My recent post on the YCT graduation speech generated a large bevy of comments; go read them -many of them are excellent. But is seems to have hit a raw nerve with some readers of the blog. Was this nerve hidden until now?
The comments did not deal with the speech itself. The comments offered several detailed and well thought out comments on Modern Orthodoxy, way beyond what we are used to hearing. Go read them.
It seems to have revealed the live issue among the commenters. But what was the issue? What was the meta-issue at stake? There seems to be two clear sides with at least 6-7 on each side. Neither side was advocates of an intellectual ghetto and neither side wanted to relinquish Orthodoxy. Yet, half the commenters evoked a visceral reaction from the other half who called the first half negative or cynical. So what is the dividing line? Why so emotional?
One side wants to be Orthodox and read Hegel, Derrida, and Biblical criticism but does not work on resolving any problems. This position seems to strike the other side as a rejection of Modern Orthodoxy, as Neo-Haredi, as anti-Orthodox. Why? Is the other side clamoring for synthesis works? And why the emotions?
Is it that one side sees Orthodoxy as a social imaginary in the Charles Taylor sense, non-foundational and not subject to apologetics.
One side wants Torah uMadda volumes of apologetics that are comforting even if they don’t prove anything because maybe they do prove something? Or they show the strength of Orthodoxy to confront modernity.
Is it that one side wants truth claims even if apologetic and the other side relinquishes the need for truth?
Is it that one side thinks that one must be invested in a specific ideological project called Modern Orthodoxy and the other more loquacious side believes that one can be committed to Orthodoxy and Western culture without a specific ideological project, or to a specific project of synthesis?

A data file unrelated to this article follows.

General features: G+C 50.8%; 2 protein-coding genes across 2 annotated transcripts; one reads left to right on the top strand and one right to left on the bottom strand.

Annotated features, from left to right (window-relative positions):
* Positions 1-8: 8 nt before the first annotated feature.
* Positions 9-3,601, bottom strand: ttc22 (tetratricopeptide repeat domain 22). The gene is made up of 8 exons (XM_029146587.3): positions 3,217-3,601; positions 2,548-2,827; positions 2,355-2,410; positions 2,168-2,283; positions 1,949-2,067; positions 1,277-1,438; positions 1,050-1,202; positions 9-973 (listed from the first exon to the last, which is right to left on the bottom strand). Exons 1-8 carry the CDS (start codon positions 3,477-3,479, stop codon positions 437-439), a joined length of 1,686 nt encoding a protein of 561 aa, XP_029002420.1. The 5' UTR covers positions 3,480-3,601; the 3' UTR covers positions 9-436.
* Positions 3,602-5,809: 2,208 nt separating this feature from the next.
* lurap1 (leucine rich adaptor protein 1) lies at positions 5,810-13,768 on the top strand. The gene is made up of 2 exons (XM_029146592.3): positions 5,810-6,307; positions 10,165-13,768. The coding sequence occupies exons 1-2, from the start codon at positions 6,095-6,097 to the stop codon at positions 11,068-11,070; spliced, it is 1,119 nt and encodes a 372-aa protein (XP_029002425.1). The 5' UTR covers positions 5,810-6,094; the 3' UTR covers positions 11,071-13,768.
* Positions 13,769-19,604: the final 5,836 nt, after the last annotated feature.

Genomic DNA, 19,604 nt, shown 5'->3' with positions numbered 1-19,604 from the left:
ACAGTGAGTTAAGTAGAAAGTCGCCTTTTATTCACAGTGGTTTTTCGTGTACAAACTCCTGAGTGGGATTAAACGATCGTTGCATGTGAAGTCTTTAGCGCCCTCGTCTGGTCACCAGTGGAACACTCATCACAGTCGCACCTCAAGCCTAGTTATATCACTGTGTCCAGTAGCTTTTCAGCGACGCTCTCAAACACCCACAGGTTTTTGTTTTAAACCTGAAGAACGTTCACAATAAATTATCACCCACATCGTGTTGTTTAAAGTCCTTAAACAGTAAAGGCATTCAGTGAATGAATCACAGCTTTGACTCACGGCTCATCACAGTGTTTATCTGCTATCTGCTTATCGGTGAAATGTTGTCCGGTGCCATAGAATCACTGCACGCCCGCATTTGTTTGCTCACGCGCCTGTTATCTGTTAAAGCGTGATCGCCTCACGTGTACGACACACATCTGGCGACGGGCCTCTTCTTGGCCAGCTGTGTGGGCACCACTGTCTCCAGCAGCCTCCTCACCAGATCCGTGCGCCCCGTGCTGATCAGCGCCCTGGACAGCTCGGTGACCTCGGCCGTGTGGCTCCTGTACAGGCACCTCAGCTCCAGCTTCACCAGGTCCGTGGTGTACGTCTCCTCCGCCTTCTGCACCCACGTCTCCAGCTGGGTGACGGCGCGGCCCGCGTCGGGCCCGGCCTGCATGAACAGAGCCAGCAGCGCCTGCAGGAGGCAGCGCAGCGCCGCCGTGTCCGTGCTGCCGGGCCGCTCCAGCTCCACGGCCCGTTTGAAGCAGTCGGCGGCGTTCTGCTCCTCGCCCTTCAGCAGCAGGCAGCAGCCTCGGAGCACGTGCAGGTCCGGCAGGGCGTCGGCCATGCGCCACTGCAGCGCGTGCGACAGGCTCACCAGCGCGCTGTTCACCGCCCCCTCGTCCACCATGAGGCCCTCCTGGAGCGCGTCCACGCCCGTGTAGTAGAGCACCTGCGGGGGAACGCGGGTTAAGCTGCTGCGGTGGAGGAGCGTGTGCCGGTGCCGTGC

Is it simply that one side has a double truth theory and the other side has a single truth theory. Why does the position of Averroes, Maimonides, Albalag, Narboni, Ibn Caspi or in modern times Krokhmal and Isaac Breuer seem to betray Orthodoxy to the other side?
Is this mid-brow vs high-brow?
And what about the struggle and angst? Do people on the synthesis side really think that everyone has to have it? Or is it just a need for confrontation of ideas and not necessary angst?
There are lots of good lines to quote in all the substantive comments but to give one:
Isaac- “Maybe the whole struggling trope is an existential answer to the contradictions of modernity and Orthodoxy, rather than a strategy for overcoming or resolving them.”
Deep struggle with ideas in graduate school in a chosen discipline makes sense after training a field for many years and where one knows the prior data and method. Then struggle can lead to new knowledge. But does intellectual struggle to achieve synthesis and confrontation mean something without training or enough prior mastery of the problem so that one can formulate something of significance? Is it important to struggle to go though open doors?
Bottom line- some blogs have their identity on a fault line of pro and con skepticism, others are pro and con feminism, it seems this topic is one of the live fault lines on this blog. So those of you who responded viscerally or felt that the anti-synthesis side is wrong. What is the issue?
So Nachum, Jon, Isaac – how do you explain the fault line? Even if you called the other side negative – what do you offer in its place that AS & EJ did not offer?